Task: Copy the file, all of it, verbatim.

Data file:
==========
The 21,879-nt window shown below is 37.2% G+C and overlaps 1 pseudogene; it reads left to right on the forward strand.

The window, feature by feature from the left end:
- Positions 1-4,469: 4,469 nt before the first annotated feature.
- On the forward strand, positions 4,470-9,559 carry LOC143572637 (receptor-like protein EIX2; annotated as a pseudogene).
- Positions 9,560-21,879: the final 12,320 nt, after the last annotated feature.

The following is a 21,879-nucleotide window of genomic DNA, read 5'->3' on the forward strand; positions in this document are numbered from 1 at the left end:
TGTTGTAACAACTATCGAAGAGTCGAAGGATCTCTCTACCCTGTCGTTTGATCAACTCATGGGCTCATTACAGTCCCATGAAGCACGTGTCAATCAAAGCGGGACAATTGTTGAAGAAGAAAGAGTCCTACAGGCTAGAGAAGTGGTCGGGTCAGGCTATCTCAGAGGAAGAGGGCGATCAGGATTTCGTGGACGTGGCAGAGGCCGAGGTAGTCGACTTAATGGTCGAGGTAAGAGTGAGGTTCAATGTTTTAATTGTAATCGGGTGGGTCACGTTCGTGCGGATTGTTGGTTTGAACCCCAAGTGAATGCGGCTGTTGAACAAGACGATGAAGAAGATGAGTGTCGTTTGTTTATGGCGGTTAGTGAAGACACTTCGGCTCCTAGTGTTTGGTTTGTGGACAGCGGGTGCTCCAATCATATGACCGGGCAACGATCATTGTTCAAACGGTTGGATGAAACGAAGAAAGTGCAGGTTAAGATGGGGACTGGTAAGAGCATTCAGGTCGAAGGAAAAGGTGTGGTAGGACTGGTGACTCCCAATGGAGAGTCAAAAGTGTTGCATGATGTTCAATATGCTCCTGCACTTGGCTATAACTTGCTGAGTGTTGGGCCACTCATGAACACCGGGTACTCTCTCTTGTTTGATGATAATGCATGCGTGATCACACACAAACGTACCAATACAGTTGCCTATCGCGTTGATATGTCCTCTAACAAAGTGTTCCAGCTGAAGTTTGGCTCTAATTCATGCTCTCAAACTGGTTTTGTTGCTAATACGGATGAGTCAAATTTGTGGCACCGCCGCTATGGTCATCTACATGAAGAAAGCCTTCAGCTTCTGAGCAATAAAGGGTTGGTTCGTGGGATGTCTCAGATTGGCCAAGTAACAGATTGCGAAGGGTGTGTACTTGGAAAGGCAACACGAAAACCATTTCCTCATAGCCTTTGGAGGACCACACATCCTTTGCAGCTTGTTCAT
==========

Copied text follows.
The 21,879-nt window shown below is 37.2% G+C and overlaps 1 pseudogene; it reads left to right on the forward strand.

The window, feature by feature from the left end:
- Positions 1-4,469: 4,469 nt before the first annotated feature.
- On the forward strand, positions 4,470-9,559 carry LOC143572637 (receptor-like protein EIX2; annotated as a pseudogene).
- Positions 9,560-21,879: the final 12,320 nt, after the last annotated feature.

The following is a 21,879-nucleotide window of genomic DNA, read 5'->3' on the forward strand; positions in this document are numbered from 1 at the left end:
TGTTGTAACAACTATCGAAGAGTCGAAGGATCTCTCTACCCTGTCGTTTGATCAACTCATGGGCTCATTACAGTCCCATGAAGCACGTGTCAATCAAAGCGGGACAATTGTTGAAGAAGAAAGAGTCCTACAGGCTAGAGAAGTGGTCGGGTCAGGCTATCTCAGAGGAAGAGGGCGATCAGGATTTCGTGGACGTGGCAGAGGCCGAGGTAGTCGACTTAATGGTCGAGGTAAGAGTGAGGTTCAATGTTTTAATTGTAATCGGGTGGGTCACGTTCGTGCGGATTGTTGGTTTGAACCCCAAGTGAATGCGGCTGTTGAACAAGACGATGAAGAAGATGAGTGTCGTTTGTTTATGGCGGTTAGTGAAGACACTTCGGCTCCTAGTGTTTGGTTTGTGGACAGCGGGTGCTCCAATCATATGACCGGGCAACGATCATTGTTCAAACGGTTGGATGAAACGAAGAAAGTGCAGGTTAAGATGGGGACTGGTAAGAGCATTCAGGTCGAAGGAAAAGGTGTGGTAGGACTGGTGACTCCCAATGGAGAGTCAAAAGTGTTGCATGATGTTCAATATGCTCCTGCACTTGGCTATAACTTGCTGAGTGTTGGGCCACTCATGAACACCGGGTACTCTCTCTTGTTTGATGATAATGCATGCGTGATCACACACAAACGTACCAATACAGTTGCCTATCGCGTTGATATGTCCTCTAACAAAGTGTTCCAGCTGAAGTTTGGCTCTAATTCATGCTCTCAAACTGGTTTTGTTGCTAATACGGATGAGTCAAATTTGTGGCACCGCCGCTATGGTCATCTACATGAAGAAAGCCTTCAGCTTCTGAGCAATAAAGGGTTGGTTCGTGGGATGTCTCAGATTGGCCAAGTAACAGATTGCGAAGGGTGTGTACTTGGAAAGGCAACACGAAAACCATTTCCTCATAGCCTTTGGAGGACCACACATCCTTTGCAGCTTGTTCAT